Although Afghanistan’s fertility rate is one of the highest worldwide, its infant mortality rate is the highest worldwide. Life expectancy in Afghanistan is also notably low, under 64 years. Afghanistan’s age distribution consequently shows that a large share of the population is young. In 2016, Afghanistan was listed at 169 out of 188 states on the Human Development Index.
Afghanistan’s gross domestic product per capita has been on a downswing over last few years, but is estimated to recover and even increase again, starting in 2018. It is also still one of the lowest GDPs per capita worldwide. The World Bank estimates unemployment figures to be nearly 9 percent. The inflation rate is expected to be recovering and stabilize again from a deflationary year in 2015, presumably due to the consequences of years of war.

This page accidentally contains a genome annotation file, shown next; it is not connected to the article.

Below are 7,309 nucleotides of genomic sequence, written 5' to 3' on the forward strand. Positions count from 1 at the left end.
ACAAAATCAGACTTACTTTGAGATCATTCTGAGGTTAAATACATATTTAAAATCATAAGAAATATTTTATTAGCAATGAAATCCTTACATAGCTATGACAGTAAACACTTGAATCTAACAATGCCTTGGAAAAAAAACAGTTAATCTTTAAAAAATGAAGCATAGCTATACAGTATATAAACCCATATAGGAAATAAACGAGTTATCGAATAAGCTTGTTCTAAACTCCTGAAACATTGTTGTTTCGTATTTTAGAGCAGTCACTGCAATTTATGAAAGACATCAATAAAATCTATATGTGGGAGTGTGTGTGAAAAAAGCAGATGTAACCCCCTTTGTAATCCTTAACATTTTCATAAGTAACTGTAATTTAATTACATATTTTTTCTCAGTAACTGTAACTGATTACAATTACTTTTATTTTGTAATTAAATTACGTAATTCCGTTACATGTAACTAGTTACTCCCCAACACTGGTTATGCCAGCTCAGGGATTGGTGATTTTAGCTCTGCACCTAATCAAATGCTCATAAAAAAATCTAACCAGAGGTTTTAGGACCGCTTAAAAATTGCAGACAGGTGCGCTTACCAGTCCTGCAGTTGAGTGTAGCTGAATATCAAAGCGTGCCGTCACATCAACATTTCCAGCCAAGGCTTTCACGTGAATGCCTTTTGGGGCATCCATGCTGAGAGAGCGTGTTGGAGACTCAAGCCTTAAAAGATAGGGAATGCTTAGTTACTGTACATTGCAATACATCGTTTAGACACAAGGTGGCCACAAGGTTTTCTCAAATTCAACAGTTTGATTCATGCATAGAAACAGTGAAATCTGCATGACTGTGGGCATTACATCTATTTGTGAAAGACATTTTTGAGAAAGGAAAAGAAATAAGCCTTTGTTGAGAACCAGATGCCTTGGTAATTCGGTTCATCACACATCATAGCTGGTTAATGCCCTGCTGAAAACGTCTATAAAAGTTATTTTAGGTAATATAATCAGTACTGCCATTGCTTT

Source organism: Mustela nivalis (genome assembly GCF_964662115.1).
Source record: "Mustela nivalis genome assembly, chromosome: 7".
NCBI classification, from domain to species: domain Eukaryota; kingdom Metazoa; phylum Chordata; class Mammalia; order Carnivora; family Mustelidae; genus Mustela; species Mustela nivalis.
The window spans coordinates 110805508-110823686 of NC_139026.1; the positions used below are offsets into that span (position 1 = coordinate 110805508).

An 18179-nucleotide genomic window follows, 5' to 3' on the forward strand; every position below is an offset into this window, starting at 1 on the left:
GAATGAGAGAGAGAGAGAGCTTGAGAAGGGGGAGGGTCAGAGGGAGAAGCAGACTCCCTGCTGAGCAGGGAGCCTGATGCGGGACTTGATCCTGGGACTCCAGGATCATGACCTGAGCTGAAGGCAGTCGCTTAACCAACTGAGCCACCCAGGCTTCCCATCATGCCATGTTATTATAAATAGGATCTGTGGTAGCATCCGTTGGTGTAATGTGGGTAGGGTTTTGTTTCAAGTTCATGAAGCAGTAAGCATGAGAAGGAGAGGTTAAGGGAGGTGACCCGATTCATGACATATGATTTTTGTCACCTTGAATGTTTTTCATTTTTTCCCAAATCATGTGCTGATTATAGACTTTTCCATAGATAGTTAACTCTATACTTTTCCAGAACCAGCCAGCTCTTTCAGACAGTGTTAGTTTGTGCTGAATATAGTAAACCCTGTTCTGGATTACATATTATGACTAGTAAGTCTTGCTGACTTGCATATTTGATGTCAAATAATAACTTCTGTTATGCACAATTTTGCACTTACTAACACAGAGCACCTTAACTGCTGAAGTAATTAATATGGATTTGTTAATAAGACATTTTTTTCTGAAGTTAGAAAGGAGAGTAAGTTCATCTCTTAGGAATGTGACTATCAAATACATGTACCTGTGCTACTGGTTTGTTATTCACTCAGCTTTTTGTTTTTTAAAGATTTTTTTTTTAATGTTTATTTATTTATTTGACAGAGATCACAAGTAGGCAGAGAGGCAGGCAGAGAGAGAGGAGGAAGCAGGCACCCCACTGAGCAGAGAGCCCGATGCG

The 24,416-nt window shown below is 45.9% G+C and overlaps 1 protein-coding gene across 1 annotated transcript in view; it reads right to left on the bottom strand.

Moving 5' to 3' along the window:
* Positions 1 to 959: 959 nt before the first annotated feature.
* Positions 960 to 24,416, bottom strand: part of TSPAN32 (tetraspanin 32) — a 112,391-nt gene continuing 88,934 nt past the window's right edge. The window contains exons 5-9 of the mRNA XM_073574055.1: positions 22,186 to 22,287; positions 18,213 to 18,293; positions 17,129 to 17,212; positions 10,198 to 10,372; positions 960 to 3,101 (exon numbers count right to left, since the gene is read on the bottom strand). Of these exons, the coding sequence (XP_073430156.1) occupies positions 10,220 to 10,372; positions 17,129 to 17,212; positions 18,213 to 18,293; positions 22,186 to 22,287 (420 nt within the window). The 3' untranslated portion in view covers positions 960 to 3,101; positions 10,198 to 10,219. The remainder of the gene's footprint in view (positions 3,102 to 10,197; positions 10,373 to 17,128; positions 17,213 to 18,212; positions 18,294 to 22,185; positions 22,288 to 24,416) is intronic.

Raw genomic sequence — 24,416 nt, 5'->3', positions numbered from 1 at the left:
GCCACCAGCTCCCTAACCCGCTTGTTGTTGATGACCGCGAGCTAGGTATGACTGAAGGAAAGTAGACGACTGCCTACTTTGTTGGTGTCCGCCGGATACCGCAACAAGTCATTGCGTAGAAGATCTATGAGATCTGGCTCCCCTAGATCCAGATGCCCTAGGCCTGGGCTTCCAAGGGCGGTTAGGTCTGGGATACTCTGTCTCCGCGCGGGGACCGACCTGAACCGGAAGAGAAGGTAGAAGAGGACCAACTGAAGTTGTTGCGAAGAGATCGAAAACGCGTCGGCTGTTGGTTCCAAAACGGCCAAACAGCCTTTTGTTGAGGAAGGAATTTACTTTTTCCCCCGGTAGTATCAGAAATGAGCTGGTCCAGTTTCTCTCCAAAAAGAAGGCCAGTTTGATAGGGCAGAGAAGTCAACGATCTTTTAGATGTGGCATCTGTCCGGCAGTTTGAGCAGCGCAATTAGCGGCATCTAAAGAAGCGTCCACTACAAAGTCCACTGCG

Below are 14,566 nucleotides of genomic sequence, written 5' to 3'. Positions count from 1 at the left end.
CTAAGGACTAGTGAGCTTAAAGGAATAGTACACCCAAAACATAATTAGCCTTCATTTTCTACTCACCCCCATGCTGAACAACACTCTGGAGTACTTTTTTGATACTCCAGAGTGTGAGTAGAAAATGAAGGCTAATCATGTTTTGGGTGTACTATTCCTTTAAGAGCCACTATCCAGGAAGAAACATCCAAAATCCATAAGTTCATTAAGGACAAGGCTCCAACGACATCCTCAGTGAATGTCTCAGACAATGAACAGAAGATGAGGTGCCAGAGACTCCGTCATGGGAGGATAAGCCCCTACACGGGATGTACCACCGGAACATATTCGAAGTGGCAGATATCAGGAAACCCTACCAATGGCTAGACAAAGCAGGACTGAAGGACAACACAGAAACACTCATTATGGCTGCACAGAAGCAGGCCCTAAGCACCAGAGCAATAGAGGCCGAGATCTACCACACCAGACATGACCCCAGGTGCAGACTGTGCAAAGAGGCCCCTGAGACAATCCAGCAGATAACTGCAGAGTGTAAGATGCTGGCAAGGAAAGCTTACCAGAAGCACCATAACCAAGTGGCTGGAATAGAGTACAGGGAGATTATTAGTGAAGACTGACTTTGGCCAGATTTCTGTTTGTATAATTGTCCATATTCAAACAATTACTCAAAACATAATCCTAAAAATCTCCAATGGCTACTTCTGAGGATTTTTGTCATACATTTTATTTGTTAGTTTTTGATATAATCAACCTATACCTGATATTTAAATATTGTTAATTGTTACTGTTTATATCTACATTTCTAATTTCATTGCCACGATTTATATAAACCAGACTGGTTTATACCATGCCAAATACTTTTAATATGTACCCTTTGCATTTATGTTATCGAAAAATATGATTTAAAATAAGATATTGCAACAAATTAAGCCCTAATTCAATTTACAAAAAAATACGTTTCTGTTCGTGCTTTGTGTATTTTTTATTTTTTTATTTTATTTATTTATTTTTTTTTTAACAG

Afghanistan exports significantly less in goods than it imports, which causes a remarkable trade balance deficit, which is not expected to get out of the red anytime soon. One of its most important trade partners for both export and import is Pakistan.
Since 2001, foreign troops have been stationed in Afghanistan to fight the Taliban, which rule the country until the 2002 invasion, and to help the Afghan government stabilize. The United States has sent the largest number of soldiers for this ISAF mission, helmed by NATO. The troops are now slowly being withdrawn from the country. However, Afghanistan's economy may need a lot more time to recover from the war.